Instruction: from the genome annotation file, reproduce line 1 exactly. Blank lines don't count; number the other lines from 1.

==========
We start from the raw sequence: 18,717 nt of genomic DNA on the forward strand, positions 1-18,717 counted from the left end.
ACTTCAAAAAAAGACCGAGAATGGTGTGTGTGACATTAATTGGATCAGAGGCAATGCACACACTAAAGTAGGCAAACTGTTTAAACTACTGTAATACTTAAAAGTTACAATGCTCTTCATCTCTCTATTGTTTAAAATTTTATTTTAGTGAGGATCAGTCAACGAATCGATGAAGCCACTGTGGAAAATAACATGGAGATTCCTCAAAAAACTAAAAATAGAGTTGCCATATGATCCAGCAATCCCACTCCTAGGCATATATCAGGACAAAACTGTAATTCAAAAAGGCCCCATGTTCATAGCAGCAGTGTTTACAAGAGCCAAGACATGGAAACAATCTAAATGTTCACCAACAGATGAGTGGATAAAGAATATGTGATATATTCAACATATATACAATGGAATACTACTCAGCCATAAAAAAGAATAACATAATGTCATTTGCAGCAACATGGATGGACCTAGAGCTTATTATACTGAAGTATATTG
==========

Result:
We start from the raw sequence: 18,717 nt of genomic DNA on the forward strand, positions 1-18,717 counted from the left end.